‘Cutting For Stone,’ and Considering the Experience of Practicing Medicine
A short note on Cutting for Stone, a novel I’ve just read by Dr. Abraham Verghese. He’s an expert clinician and professor at Stanford. The author uses rich language to detail aspects of Ethiopian history, medicine and quirks of human nature. The book’s a bit long but a page-turner, like some lives, taking a strange and sometimes unexpected course.
For today I thought I’d mention one passage that haunts me. It appears early on, when the protagonist, a man in middle age reflects on his life and why he became a physician:
My intent wasn’t to save the world as much as to heal myself. Few doctors will admit this, certainly not young ones, but subconsciously, in entering the profession, we must believe that ministering to others will heal our woundedness. And it can. But it can also deepen the wound.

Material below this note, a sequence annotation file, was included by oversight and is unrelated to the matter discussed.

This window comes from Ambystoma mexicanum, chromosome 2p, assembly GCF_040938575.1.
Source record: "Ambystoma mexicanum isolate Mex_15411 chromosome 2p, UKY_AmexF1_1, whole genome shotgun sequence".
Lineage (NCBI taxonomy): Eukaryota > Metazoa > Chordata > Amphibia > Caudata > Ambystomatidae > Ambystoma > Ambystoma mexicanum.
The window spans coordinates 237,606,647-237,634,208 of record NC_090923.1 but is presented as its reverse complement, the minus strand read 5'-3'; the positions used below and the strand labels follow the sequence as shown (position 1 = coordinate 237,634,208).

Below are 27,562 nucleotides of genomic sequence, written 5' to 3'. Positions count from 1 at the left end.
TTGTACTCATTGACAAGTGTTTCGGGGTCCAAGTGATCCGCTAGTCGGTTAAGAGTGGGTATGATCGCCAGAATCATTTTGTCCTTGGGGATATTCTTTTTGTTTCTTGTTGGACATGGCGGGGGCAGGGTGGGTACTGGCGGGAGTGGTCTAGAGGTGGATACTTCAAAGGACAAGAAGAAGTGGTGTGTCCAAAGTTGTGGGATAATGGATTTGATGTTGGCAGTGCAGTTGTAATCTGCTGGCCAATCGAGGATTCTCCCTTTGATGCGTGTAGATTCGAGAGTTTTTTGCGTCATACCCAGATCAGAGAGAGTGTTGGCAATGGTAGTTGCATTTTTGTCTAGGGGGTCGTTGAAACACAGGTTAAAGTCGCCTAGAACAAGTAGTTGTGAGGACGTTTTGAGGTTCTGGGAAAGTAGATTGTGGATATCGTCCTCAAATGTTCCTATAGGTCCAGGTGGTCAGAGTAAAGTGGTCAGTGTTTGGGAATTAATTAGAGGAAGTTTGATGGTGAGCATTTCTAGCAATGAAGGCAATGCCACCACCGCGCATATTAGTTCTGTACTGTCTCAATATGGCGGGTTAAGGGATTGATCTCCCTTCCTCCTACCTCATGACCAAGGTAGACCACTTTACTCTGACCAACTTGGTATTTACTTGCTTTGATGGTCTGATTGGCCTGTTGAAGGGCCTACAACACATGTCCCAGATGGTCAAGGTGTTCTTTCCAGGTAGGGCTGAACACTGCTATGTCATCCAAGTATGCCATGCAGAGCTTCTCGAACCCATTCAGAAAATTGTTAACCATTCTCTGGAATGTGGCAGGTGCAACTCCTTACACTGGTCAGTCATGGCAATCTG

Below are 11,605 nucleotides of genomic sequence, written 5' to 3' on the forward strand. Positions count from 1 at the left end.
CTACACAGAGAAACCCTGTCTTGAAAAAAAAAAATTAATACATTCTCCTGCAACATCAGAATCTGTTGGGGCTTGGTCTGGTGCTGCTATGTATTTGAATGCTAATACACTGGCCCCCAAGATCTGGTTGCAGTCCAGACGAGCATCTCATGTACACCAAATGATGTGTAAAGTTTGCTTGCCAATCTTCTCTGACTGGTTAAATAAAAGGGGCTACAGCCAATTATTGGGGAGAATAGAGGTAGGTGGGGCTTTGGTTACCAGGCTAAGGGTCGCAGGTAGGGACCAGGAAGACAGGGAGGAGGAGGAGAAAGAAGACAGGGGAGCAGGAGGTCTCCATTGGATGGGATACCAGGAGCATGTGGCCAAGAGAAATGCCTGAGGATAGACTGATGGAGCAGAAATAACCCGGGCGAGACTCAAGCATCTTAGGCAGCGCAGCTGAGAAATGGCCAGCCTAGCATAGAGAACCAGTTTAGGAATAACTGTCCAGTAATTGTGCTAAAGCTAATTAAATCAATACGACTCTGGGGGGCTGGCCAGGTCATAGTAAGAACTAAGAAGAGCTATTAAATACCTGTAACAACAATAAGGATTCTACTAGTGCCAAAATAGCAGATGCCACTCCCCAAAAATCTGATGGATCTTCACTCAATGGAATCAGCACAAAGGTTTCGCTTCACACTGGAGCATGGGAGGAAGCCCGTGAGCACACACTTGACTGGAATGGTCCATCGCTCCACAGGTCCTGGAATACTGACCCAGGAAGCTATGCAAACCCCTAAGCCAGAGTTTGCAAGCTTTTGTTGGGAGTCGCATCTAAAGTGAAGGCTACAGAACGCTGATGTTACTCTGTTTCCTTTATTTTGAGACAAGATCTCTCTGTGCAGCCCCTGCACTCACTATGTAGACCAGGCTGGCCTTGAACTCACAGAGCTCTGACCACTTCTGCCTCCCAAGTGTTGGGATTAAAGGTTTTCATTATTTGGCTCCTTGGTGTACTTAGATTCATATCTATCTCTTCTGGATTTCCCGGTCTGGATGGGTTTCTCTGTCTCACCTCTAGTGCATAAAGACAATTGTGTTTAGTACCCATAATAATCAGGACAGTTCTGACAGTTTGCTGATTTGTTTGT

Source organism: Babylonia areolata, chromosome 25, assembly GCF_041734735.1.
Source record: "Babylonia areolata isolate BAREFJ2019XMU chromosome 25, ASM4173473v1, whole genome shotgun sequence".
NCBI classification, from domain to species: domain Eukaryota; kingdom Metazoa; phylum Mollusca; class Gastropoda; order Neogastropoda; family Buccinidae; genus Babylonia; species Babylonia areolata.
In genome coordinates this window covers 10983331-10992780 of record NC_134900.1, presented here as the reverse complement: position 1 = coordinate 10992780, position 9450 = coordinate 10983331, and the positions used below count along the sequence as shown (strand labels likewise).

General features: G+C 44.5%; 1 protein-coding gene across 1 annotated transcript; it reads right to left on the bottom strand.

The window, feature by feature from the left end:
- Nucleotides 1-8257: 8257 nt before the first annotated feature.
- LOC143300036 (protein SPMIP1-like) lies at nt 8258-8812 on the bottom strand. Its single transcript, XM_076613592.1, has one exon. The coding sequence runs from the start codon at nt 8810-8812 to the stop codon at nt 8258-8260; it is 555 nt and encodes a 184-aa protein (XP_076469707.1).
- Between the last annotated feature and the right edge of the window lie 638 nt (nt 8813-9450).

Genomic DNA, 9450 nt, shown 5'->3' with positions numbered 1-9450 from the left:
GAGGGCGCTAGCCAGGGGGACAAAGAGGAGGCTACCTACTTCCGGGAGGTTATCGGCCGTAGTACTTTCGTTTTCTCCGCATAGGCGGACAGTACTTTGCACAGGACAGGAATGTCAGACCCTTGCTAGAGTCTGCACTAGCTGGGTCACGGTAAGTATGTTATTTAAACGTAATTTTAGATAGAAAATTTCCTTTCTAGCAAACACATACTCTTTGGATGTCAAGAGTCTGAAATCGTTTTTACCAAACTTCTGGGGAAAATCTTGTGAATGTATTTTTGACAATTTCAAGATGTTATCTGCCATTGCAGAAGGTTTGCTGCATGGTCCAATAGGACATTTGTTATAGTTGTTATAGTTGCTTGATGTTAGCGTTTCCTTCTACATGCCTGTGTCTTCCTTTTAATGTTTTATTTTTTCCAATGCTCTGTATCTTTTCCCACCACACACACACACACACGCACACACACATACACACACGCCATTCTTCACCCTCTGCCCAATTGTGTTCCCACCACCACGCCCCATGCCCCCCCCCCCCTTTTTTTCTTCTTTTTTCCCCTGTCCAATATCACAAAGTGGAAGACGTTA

The point is, a physician may be immersed in his work in a manner that he is, in effect, “addicted” to practicing medicine – a term Verghese uses later on in the book. There’s an emotional boost, or relief, some doctors glean by their daily tasks. An example he gives is a surgeon who feels better upon seeing his patient, who’d been sick, recovering nicely after an operation. This applies in other fields, including oncology.
I get this. It’s an under-discussed aspect of being a doctor, articulated well in some characters’ pathology and passion.
More on this, later, elsewhere –